Jacque sat somber awaiting the verdict. He knew it wasn't going to be good. He was used to bad news. Life had been hard on him these past few years. His wife succumbed to a long battle of cancer last December; his daughter committed suicide three years ago. And now this.
“I'm sorry Jacque, the treatments have not been working; the brain tumor has grown so fast no radiation, operation or chemo will help. I have prescribed you some stronger pain medication. I'm afraid it will keep you mostly sedated.”
Jacque tried to mask the uncontrollable twitching as he stared into space. Tears swelled up as he asked the inevitable question, “How long, Doc?”
“Soon, real soon. I'm so sorry.”
Jacque left the office with a prescription clasped tightly in his hand. He wandered aimlessly down the streets in the old section of Strasburg, France. Then, he turned into a store and walked up to the chemist, still holding the prescription.
“Yes, may I help you,” said the chemist at the desk.
“Do you have any cyanide?”
“What do you need it for?”
“I have a rat problem and need to put some in food to kill them.”
Jacque left with a bottle of cyanide in one hand, the prescription still in the other and a plan.
As he stepped into the street, his eyes caught a glimpse of Notre Dame. His chest exploded with excitement. As a child, his mother would take him to see this magnificent Gothic structure with its ornate carvings, breath taking stained glass and “the astronomical clock”. “This will be the perfect place, “ he said.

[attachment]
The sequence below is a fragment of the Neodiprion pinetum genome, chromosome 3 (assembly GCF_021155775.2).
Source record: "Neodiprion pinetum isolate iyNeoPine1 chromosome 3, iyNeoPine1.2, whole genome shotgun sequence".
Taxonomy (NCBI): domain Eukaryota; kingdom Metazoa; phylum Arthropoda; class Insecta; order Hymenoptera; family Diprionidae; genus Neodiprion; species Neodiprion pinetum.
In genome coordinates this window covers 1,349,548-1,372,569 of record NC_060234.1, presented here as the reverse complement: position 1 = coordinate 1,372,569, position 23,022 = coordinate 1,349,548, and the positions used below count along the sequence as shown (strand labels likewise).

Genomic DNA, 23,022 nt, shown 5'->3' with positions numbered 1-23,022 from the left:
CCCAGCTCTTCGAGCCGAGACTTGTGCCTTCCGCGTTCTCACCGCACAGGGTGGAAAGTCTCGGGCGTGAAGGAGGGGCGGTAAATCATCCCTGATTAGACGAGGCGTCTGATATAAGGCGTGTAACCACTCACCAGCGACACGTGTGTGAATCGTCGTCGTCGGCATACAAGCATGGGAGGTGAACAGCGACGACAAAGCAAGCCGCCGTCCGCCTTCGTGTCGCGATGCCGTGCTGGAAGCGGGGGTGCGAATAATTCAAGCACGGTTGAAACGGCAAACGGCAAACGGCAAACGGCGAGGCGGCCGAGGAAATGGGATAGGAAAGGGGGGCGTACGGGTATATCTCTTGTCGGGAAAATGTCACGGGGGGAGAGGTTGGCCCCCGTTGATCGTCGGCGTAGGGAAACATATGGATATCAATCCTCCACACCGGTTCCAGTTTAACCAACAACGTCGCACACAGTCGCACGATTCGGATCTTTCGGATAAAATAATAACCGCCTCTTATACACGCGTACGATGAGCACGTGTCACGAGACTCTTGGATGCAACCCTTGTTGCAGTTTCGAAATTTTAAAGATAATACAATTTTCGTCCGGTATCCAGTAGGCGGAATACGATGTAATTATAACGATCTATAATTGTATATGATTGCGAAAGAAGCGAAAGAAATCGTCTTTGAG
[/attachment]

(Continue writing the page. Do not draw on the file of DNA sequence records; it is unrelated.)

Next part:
He walked briskly to the west entrance, clasped the cast medal handle on the massive door and entered. He immediately focused his attention on the towering astronomical clock. He had lucked out and had entered at the scheduled time when the unusual movements would begin.
He watched as figures would emerge from one side and parade around in a semi circle, then disappear on the other side. Death stood with his sickle watching as each age appeared and passed in front of him. A child looking so innocent and pure would hold up his tiny hand and strike the bell indicating the end of childhood. Youth with an inquisitive look raised his hand and rang the bell, an adult with his robust arm would strike the bell, then an old and decrepit man would lift his time wearied arm and strike the bell. Finally, death, depicted by a skeleton, would strike the passing of life. Jacque sighed a deep breath.
Jacque knew where his life fit in this parade, he focused on death and thought how soon “his” bell would be rung. He bowed his head and wept bitterly. Then he felt a hand rest on his shoulder.
He flinched and turned, “Who are you?'
A man, who bore a similar resemblance to Friar Tuck in the movie Robin Hood, dawned a comforting smile and said, “ I am brother John. You look like you need a friend.”
Jacque broke down and confessed that he came there to see one more time the story of life through this clock and then end his. His lips quivered as he confessed his hopelessness.
Brother John told him that each stage of life has its end, childhood, youth, adulthood and old age. Even life has its end time.
Brother John gently raised him up and said, “Come with me and I will ease your pain.”
He led Jacque through the ominous archways to the base of what looked like the side of a mountain. There at the top of this structure was a cross with the figure of Christ hanging on it.
“You see that man there, he bore the same anguish as you knowing that he would soon die. He prayed to God so fervently that great drops of blood spewed from his pours. He was given comfort from his father and his trust carried him through. Do you believe in God?”
“Yes, yes I do.”
“Do you believe in that man who bore that pain for you.?”
“Then go home, and I will send some sisters to care for you till the end.”
“Jacque, wake up. Jacque come on, it is time to get up. You will be late for your school field trip to see the astronomical clock.”
Jacque stirred a little, shook his head and let out a sigh of relief. It was a dream
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